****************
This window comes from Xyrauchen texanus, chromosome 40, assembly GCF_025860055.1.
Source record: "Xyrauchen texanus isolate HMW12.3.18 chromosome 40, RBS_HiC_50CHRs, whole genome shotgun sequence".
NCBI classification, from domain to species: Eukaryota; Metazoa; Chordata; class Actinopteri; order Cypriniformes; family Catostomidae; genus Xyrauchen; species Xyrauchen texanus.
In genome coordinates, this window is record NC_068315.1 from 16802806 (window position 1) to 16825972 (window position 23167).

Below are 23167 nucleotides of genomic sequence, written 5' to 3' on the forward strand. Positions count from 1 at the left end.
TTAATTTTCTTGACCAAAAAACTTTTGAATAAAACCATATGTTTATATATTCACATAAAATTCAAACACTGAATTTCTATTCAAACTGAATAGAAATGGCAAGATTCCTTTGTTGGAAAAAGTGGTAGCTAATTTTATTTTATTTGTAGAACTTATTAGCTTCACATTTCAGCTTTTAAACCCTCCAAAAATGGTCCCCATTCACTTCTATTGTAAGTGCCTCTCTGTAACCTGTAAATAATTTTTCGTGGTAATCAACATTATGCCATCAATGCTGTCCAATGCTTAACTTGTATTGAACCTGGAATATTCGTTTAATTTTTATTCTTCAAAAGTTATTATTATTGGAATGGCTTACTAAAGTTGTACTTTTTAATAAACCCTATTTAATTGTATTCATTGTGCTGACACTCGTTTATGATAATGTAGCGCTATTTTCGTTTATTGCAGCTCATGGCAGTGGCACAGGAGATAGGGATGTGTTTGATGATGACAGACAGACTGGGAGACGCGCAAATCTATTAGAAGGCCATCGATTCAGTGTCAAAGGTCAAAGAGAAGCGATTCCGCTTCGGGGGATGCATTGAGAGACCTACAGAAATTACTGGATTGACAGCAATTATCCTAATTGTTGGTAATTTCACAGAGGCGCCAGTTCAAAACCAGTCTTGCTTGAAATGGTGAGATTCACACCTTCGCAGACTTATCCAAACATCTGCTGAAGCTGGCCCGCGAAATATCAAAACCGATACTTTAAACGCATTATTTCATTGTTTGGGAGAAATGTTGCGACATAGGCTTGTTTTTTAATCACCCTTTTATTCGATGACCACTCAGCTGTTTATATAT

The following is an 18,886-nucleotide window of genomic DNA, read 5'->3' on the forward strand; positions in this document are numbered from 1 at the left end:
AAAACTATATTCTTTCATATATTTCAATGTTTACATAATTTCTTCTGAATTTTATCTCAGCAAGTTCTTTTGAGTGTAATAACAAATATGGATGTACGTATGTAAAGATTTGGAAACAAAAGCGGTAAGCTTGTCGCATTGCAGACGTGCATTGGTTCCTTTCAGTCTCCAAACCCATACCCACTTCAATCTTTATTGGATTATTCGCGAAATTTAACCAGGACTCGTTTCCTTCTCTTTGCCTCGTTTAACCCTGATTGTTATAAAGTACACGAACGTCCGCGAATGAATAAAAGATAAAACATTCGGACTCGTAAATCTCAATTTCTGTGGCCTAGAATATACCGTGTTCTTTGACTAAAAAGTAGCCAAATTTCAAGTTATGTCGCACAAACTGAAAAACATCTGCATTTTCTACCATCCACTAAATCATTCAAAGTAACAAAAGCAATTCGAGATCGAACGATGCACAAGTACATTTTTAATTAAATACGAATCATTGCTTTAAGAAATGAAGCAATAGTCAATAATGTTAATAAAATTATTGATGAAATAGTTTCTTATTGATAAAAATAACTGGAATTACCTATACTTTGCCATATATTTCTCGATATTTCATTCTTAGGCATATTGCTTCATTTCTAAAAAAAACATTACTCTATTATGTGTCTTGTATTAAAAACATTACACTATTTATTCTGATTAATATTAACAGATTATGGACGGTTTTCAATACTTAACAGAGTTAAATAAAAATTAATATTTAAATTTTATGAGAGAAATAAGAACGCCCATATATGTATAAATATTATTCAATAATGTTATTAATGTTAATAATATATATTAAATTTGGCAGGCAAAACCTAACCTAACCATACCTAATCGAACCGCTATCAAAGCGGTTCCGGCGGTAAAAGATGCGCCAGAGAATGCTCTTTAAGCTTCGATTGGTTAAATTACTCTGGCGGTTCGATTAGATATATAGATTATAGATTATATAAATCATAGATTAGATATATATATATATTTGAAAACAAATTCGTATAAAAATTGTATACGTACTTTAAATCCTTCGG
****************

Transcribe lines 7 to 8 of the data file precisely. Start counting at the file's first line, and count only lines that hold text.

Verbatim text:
The following is an 18,886-nucleotide window of genomic DNA, read 5'->3' on the forward strand; positions in this document are numbered from 1 at the left end:
AAAACTATATTCTTTCATATATTTCAATGTTTACATAATTTCTTCTGAATTTTATCTCAGCAAGTTCTTTTGAGTGTAATAACAAATATGGATGTACGTATGTAAAGATTTGGAAACAAAAGCGGTAAGCTTGTCGCATTGCAGACGTGCATTGGTTCCTTTCAGTCTCCAAACCCATACCCACTTCAATCTTTATTGGATTATTCGCGAAATTTAACCAGGACTCGTTTCCTTCTCTTTGCCTCGTTTAACCCTGATTGTTATAAAGTACACGAACGTCCGCGAATGAATAAAAGATAAAACATTCGGACTCGTAAATCTCAATTTCTGTGGCCTAGAATATACCGTGTTCTTTGACTAAAAAGTAGCCAAATTTCAAGTTATGTCGCACAAACTGAAAAACATCTGCATTTTCTACCATCCACTAAATCATTCAAAGTAACAAAAGCAATTCGAGATCGAACGATGCACAAGTACATTTTTAATTAAATACGAATCATTGCTTTAAGAAATGAAGCAATAGTCAATAATGTTAATAAAATTATTGATGAAATAGTTTCTTATTGATAAAAATAACTGGAATTACCTATACTTTGCCATATATTTCTCGATATTTCATTCTTAGGCATATTGCTTCATTTCTAAAAAAAACATTACTCTATTATGTGTCTTGTATTAAAAACATTACACTATTTATTCTGATTAATATTAACAGATTATGGACGGTTTTCAATACTTAACAGAGTTAAATAAAAATTAATATTTAAATTTTATGAGAGAAATAAGAACGCCCATATATGTATAAATATTATTCAATAATGTTATTAATGTTAATAATATATATTAAATTTGGCAGGCAAAACCTAACCTAACCATACCTAATCGAACCGCTATCAAAGCGGTTCCGGCGGTAAAAGATGCGCCAGAGAATGCTCTTTAAGCTTCGATTGGTTAAATTACTCTGGCGGTTCGATTAGATATATAGATTATAGATTATATAAATCATAGATTAGATATATATATATATTTGAAAACAAATTCGTATAAAAATTGTATACGTACTTTAAATCCTTCGG